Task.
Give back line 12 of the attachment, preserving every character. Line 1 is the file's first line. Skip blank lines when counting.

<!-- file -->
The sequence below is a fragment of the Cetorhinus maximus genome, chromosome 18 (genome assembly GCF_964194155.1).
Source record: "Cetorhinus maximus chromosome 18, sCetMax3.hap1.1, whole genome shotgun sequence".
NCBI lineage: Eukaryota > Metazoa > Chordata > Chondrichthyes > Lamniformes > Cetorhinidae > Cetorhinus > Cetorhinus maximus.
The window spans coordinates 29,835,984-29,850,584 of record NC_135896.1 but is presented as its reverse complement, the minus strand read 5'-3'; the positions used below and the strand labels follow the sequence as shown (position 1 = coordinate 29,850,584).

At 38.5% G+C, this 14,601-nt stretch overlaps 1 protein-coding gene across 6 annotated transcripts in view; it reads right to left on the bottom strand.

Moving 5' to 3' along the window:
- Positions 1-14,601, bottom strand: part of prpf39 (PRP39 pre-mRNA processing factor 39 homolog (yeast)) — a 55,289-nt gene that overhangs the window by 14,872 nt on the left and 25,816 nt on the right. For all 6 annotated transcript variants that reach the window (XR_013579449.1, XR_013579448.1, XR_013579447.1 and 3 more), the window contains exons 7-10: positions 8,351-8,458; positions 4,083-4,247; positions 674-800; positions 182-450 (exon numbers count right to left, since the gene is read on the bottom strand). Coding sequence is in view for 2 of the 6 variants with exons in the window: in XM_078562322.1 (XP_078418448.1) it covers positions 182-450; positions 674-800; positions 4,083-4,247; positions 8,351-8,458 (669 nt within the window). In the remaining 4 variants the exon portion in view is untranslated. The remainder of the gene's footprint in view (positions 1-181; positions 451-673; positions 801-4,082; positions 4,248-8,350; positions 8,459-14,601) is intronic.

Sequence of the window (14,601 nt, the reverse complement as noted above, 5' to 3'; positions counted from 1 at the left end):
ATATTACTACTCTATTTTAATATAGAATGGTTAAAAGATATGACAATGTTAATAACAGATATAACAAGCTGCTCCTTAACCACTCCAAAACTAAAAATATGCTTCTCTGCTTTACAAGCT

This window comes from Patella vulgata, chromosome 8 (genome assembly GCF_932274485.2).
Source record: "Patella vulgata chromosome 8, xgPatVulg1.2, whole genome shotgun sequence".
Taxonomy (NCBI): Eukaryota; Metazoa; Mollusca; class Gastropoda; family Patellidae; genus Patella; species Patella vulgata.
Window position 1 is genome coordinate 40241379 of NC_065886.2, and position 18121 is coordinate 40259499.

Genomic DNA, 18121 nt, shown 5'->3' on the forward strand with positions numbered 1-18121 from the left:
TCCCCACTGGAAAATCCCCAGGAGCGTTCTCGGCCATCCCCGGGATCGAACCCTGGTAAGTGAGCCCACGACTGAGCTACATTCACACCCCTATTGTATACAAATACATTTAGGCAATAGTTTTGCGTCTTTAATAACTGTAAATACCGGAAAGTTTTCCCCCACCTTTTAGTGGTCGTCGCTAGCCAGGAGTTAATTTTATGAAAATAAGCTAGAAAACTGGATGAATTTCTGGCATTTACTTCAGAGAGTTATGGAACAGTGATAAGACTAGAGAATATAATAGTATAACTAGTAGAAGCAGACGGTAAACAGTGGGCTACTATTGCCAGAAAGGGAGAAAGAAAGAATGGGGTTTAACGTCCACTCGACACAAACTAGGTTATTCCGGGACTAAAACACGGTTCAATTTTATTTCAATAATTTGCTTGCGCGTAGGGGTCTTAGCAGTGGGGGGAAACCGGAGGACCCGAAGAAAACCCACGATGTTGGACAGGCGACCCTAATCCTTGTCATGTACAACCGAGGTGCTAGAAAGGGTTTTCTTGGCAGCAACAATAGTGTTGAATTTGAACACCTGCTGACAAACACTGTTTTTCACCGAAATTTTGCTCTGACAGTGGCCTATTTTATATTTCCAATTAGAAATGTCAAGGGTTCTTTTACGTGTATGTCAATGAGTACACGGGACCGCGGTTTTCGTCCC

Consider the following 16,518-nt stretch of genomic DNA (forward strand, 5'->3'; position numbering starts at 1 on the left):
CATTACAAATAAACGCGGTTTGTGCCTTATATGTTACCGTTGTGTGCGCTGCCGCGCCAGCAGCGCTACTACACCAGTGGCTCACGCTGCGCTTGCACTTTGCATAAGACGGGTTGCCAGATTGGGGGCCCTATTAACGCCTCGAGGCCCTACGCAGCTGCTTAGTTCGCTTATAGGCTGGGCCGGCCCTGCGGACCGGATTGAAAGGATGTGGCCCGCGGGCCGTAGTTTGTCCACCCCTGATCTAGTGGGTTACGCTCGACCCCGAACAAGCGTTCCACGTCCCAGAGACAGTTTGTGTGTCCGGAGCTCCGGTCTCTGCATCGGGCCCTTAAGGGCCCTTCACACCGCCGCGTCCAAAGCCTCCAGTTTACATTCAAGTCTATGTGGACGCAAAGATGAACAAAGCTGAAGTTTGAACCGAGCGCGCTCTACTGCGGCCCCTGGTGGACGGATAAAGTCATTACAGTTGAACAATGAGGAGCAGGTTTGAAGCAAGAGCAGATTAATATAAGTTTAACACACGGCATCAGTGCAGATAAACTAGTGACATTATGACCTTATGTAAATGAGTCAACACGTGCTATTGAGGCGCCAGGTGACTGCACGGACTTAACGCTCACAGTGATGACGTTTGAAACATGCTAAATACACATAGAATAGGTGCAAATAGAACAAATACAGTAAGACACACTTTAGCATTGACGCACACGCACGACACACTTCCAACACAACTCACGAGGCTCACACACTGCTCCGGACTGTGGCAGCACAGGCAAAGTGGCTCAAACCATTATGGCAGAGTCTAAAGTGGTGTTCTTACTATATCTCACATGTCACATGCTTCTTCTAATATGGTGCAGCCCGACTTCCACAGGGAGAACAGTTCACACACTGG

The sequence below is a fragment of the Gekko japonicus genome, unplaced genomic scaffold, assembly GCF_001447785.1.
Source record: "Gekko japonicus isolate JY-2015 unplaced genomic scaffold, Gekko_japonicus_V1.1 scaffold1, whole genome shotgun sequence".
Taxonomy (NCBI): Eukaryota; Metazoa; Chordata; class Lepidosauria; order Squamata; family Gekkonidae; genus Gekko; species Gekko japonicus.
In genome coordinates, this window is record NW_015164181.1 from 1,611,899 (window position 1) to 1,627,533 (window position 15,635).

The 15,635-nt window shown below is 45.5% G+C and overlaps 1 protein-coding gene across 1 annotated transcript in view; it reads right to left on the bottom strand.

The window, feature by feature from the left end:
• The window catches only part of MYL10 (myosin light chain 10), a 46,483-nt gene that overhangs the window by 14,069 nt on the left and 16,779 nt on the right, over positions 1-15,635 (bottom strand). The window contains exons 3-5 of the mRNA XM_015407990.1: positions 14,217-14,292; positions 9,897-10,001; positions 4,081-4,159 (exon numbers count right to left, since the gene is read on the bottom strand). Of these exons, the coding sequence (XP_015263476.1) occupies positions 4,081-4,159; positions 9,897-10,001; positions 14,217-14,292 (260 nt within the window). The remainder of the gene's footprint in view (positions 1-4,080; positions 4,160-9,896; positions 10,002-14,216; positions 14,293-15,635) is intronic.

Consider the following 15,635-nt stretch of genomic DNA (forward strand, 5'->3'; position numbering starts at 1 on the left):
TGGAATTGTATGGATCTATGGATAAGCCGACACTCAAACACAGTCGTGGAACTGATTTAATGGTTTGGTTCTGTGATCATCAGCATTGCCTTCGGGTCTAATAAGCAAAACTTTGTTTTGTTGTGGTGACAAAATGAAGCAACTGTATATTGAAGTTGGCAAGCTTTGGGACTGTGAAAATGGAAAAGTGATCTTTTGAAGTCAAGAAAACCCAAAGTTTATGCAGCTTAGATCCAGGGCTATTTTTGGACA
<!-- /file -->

Taxonomy (NCBI): Eukaryota; Metazoa; Mollusca; class Gastropoda; family Patellidae; genus Patella; species Patella vulgata.